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High (Like 240,000 Miles) Fashion: What Astronauts Wear to the Moon

High (Like 240,000 Miles) Fashion: What Astronauts Wear to the Moon

High (Like 240,000 Miles) Fashion: What Astronauts Wear to the Moon

We call it a spacesuit, almost as if it’s something an astronaut pulls out of the closet. It’s more accurate to think of it as an astronaut’s personal spacecraft: self-contained and functional, with a design focused on letting astronauts work safely in space. Just as we’ve been able to improve rockets, satellites and data systems over 60 years, we’ve made great improvements to spacesuits.

High (Like 240,000 Miles) Fashion: What Astronauts Wear to the Moon

When the first woman and next man step foot on the Moon in 2024, they will be wearing the next generation of spacesuit, called the Exploration Extravehicular Mobility Unit, or xEMU for short. The new suit can be used under different conditions for various tasks, including walking, driving rovers or collecting samples. The design will also allow the suits to be used for spacewalks on the space station, or Gateway – our upcoming spaceship that will orbit the Moon. Future missions to Mars can build on the core suit technologies with additional upgrades for use in the Martian atmosphere and greater gravity.

60 Years of Improvements

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Even before we had astronauts, pilots were using pressurized suits to fly at high speeds at altitudes where the air was too thin to breathe. Our first spacesuits – shown here worn by the first NASA astronauts in 1959 – were variations of the suit used by Navy test pilots.

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The Gemini spacesuit – shown here in a photo of astronaut Ed White making the first American spacewalk in 1965  – added a line that could connect the astronaut to the spacecraft for oxygen, and which also served as a tether when they left the capsule for a spacewalk.

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The Apollo astronauts had to completely separate themselves from the lunar module, so we added a portable life support unit, which the astronauts carried on their backs. The photo above shows the life support system on the suit of Apollo 11 astronaut Buzz Aldrin as he deploys lunar experiments in 1969.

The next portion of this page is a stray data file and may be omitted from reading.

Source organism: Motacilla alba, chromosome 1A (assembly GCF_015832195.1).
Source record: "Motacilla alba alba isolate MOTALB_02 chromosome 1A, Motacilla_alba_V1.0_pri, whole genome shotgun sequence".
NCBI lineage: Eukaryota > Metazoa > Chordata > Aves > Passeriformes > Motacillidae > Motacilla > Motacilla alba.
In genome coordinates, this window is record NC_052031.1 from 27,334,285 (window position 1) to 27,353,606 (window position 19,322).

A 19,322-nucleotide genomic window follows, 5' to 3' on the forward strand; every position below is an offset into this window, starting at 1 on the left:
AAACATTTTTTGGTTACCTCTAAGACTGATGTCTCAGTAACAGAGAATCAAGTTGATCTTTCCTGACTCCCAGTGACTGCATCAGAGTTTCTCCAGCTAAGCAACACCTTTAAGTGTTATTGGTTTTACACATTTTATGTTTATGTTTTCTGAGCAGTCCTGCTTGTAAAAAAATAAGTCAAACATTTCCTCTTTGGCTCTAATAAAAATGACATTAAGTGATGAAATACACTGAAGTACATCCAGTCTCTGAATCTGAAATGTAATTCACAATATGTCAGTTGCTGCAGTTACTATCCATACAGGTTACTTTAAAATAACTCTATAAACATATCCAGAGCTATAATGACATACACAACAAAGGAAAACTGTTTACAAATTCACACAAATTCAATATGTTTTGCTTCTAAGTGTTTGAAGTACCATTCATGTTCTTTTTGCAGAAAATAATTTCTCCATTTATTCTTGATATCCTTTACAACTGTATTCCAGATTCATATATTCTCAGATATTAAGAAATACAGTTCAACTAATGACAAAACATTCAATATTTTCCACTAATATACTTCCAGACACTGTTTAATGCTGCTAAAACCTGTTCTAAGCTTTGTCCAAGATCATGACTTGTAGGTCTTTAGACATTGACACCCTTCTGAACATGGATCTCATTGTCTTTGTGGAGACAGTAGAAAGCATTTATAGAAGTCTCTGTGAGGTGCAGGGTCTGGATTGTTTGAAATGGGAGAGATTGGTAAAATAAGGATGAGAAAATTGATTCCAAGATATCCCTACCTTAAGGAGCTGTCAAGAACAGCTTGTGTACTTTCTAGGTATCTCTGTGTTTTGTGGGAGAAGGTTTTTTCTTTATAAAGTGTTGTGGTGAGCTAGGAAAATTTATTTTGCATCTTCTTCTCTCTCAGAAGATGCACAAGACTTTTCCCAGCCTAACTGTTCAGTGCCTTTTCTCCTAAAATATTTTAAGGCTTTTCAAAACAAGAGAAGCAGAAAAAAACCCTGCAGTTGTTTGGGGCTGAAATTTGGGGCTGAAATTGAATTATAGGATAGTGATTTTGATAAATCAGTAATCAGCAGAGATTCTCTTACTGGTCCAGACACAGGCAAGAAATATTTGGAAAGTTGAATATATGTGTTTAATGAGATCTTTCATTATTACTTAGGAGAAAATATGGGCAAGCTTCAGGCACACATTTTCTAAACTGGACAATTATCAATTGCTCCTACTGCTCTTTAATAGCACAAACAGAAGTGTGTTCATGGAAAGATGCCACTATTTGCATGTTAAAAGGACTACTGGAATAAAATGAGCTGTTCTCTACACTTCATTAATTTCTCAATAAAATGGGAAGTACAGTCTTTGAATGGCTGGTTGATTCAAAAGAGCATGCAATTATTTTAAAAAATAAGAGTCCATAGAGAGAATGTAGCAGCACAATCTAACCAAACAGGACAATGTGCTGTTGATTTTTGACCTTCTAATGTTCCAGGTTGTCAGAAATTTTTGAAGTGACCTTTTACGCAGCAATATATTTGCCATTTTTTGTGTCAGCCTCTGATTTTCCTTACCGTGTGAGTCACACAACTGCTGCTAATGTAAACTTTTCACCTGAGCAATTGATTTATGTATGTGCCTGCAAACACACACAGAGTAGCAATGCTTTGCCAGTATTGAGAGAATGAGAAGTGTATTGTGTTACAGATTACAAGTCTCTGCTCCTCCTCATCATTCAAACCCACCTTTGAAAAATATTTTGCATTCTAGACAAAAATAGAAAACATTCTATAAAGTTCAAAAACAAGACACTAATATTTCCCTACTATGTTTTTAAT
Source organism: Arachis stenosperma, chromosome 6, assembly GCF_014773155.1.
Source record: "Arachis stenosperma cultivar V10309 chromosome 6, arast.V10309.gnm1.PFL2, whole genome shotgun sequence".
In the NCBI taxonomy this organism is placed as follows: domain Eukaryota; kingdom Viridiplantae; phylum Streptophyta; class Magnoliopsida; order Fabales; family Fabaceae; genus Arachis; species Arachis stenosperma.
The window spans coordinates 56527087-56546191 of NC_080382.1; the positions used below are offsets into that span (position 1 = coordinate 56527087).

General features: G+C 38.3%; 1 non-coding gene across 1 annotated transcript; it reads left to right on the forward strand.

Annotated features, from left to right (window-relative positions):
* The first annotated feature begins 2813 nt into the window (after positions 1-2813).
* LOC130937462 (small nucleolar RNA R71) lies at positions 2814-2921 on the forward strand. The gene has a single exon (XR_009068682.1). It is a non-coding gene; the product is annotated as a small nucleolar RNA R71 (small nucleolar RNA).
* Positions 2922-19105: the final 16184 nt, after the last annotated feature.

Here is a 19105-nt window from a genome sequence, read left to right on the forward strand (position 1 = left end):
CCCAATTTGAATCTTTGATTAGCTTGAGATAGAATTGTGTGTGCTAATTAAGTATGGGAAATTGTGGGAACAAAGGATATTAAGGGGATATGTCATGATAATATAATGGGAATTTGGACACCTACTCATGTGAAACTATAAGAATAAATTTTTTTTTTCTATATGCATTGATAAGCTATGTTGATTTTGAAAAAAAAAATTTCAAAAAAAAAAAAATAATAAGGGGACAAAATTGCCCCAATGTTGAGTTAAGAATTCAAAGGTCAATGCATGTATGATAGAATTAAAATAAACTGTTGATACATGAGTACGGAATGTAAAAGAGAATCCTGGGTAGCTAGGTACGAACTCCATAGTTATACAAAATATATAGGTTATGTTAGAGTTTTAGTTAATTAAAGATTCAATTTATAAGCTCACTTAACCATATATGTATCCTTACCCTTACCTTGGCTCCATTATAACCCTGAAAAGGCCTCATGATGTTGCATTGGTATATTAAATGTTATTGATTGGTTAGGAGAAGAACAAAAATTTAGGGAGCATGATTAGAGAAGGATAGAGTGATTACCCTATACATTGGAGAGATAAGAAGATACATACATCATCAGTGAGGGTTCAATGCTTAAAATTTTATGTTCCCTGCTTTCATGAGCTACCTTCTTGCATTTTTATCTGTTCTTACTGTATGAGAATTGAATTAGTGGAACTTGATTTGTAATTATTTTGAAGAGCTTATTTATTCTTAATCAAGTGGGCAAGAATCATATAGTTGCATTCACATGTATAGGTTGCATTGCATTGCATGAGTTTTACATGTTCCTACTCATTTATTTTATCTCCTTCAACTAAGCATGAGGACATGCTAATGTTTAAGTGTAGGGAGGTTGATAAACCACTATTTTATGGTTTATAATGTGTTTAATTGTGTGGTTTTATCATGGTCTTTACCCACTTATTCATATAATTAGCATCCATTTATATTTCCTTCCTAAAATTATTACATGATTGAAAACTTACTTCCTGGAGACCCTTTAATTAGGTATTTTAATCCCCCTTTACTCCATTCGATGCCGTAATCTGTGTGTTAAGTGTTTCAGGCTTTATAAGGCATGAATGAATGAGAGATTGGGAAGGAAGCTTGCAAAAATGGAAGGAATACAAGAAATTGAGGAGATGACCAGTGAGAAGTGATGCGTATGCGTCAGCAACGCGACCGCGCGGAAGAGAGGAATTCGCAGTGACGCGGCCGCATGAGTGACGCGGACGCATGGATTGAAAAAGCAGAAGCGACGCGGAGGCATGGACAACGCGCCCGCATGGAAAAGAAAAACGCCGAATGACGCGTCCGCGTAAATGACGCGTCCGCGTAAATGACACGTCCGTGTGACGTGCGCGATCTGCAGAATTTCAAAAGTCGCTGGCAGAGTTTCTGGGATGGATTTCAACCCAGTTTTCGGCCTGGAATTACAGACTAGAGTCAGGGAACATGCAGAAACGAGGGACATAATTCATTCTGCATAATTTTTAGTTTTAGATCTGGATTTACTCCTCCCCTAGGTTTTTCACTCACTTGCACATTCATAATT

Though the bulky suits weren’t exactly easy to maneuver, astronauts still managed to get their jobs done and enjoy themselves doing it.

A Great Moment in Spacesuit History: Singing on the Moon

What, you wouldn’t sing if you were on the moon?

Different Suits for Different Functions

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We have used different suits for different purposes. During the Space Shuttle program, astronauts inside the shuttle wore these orange “pumpkin” suits, which were designed to be worn within the cabin. 

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On spacewalks, special suits – made to be worn only outside the spacecraft – provided high mobility, more flexibility and life support as the astronauts worked in zero gravity.

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During construction of the International Space Station, we should have issued a hard hat and a pair of steel-toed boots with each suit. Astronauts conducted more than 200 spacewalks as part of building the station, which took place from 1998 until 2011. Above, an astronaut at the end of the shuttle’s robotic arm is maneuvered back into the shuttle’s payload bay with a failed pump during the shuttle’s final flight in 2011.

#MissionAccomplished

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Spacesuits are rarely the story themselves, but they make it possible for our astronauts to get their jobs done, even when they have to improvise. In the picture above, astronauts on a 1992 space shuttle mission are conducting a spacewalk they hadn’t originally planned on. The crew was originally supposed to use a specially designed grab bar to capture the INTELSAT VI satellite. Two attempts to use the grab bar on two-person spacewalks failed, so we improvised a plan to add a third spacewalker and have all three go outside and literally grab the satellite.

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